This has been a busy day and I plan to get some extra sleep tonight to deal with it.
This morning I had an appointment at 10am with Astrid, the manager of the Ibague language center, Native Tongue. My taxi driver took me straight there, too, so I was quite early. Astrid didn’t seem the least bit impressed with me. I’d say she’s done this orientation many times and had too many native English speakers leave after a short stay. I can’t blame her. I’m sure she has a tough job scheduling around all the changes. She doesn’t really do the recruiting, either. That seems to be done in the Canadian office. While it’s nice to have someone else go through the hassle of recruiting, it means she doesn’t get to choose her teachers. She gets the results of the recruiting sent to her. I’m sure things don’t always work out. Let’s hope this works out well for both of us.
Astrid did an initial orientation with me, concerning the benefits and the process to get a work visa. Honestly, the work visa system seems fairly straightforward compared to most countries. It takes about 20 days. There are more benefits than I expected, including decent health care, a bonus for staying the year and some vacation days. The pay isn’t fabulous, but costs are reasonably low here, so I think it will be enough to cover expenses in country. The school has about 500 students, and 15 teachers. Most of the upper levels are taught by native English speakers. There are 15 classroom levels, plus 5 more that stress conversation and preparation for big English exams (a total of 20 levels). Some classes are intensive (four hours a day), some not (4 hours each Saturday). There are also children’s classes, mostly on Fridays. I’ll have Sunday and Monday off. Scheduling sounds confusing and I’m sure it will take me awhile to get the hang of everything.
I’m set up with Alejandro, the trainer, for a thorough orientation in the morning at 7:30. He’ll give me my books for Saturday’s Review 3 class, which I’m teaching. There’s also a teacher’s meeting at noon on Thursday. So I’ll have some time to prepare. Not sure what my week day classes will look like, but everyone works on Saturday mornings.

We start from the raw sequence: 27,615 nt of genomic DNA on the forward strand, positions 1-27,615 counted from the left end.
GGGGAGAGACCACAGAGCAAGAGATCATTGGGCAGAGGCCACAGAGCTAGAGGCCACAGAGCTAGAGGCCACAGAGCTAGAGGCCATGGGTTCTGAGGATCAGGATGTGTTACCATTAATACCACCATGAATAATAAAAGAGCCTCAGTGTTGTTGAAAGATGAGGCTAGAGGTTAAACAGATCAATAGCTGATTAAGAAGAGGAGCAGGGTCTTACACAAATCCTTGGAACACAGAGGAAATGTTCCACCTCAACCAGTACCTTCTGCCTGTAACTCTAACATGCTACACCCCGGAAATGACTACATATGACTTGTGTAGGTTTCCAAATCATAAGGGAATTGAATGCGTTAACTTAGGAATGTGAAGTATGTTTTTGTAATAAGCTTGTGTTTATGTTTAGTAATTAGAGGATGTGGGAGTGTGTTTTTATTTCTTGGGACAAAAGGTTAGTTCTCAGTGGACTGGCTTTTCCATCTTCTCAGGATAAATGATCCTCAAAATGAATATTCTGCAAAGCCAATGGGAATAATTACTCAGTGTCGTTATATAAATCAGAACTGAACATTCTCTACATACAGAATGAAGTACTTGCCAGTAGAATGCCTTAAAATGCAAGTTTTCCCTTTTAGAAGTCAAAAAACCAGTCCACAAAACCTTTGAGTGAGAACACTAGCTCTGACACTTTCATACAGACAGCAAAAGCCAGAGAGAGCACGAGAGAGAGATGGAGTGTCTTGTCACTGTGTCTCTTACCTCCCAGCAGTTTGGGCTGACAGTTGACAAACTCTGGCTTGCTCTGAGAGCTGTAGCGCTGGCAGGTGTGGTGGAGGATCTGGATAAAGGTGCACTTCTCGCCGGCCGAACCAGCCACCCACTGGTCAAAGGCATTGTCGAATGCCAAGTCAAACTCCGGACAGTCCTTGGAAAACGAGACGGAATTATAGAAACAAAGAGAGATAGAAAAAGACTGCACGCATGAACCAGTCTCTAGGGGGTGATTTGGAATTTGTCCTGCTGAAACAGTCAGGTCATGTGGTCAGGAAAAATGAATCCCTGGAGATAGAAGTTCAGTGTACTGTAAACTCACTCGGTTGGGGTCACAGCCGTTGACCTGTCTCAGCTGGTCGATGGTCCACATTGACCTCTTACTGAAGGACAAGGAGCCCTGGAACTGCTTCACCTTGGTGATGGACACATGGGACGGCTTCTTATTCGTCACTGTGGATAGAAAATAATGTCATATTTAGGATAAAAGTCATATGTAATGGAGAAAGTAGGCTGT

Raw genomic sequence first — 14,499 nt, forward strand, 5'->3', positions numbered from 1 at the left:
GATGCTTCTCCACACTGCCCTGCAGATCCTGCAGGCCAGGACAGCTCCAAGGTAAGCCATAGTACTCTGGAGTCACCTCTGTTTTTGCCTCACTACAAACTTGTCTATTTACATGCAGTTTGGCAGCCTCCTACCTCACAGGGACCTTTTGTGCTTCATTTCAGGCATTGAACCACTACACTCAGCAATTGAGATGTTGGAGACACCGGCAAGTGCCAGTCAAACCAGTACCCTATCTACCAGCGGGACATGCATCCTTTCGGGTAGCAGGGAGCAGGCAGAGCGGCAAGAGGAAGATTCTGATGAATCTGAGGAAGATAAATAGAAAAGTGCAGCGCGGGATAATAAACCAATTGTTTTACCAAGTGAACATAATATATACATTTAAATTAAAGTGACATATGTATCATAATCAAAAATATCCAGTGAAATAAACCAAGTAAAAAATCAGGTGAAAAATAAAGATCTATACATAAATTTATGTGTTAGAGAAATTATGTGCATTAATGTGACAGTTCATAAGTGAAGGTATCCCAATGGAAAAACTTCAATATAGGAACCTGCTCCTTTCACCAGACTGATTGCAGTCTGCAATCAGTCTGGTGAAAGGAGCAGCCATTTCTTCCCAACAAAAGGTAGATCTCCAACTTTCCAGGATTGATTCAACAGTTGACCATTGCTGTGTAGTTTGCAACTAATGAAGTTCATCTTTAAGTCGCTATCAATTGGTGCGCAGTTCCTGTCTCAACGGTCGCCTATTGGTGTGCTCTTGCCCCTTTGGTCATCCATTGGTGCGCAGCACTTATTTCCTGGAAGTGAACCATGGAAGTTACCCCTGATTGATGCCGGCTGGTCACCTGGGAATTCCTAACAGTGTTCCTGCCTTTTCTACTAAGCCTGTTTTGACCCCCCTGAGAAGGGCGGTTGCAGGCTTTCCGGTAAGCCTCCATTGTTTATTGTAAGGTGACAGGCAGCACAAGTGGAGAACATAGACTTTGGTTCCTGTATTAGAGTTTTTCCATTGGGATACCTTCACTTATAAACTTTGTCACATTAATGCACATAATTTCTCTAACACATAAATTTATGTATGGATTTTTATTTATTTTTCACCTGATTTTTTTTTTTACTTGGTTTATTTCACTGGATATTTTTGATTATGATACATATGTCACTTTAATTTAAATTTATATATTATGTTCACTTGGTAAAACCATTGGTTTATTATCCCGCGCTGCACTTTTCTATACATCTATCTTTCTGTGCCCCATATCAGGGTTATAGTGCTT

Next, I met with the school’s real estate agent, Hector. He has a few properties, where he rents shared rooms to teachers. Unfortunately, he has nothing available at the moment. So, he offered me his guestroom in his penthouse until a place opens up! It’s lovely, as the photos show. The 6th floor apartment is only 5 blocks from the school and overlooks Carrera 5 (similar to Fifth Avenue) and the mountains that surround Ibague. The apartment is ringed with balconies. I’ve got a private bath (but still no hot water!), access to a kitchen and laundry, private bedroom with large closet, and a doorman. The best part—there’s an elevator that opens into the living room! No climbing the stairs with my books every day as in Peru! It’s too pricey for a long-term stay, but I’ll enjoy it while I’m here.
He took me in his car to the hostel where I quickly packed up my things a day a head of schedule. After a nice lunch, with a lovely young couple who seemed to need his assistance in some way I couldn’t determine, I moved in. Phew! That’s a lot before 1pm.
AND I’ll be forced to learn a lot of Spanish. Though Hector is a US citizen and lived 30 years in the DC area, he speaks very little English. He understands almost everything, but he’ll force me to speak in Spanish. I’m sure it’s what I need. He does EVERYTHING quickly–especially speaking. This won’t be easy.
The photos were all taken today.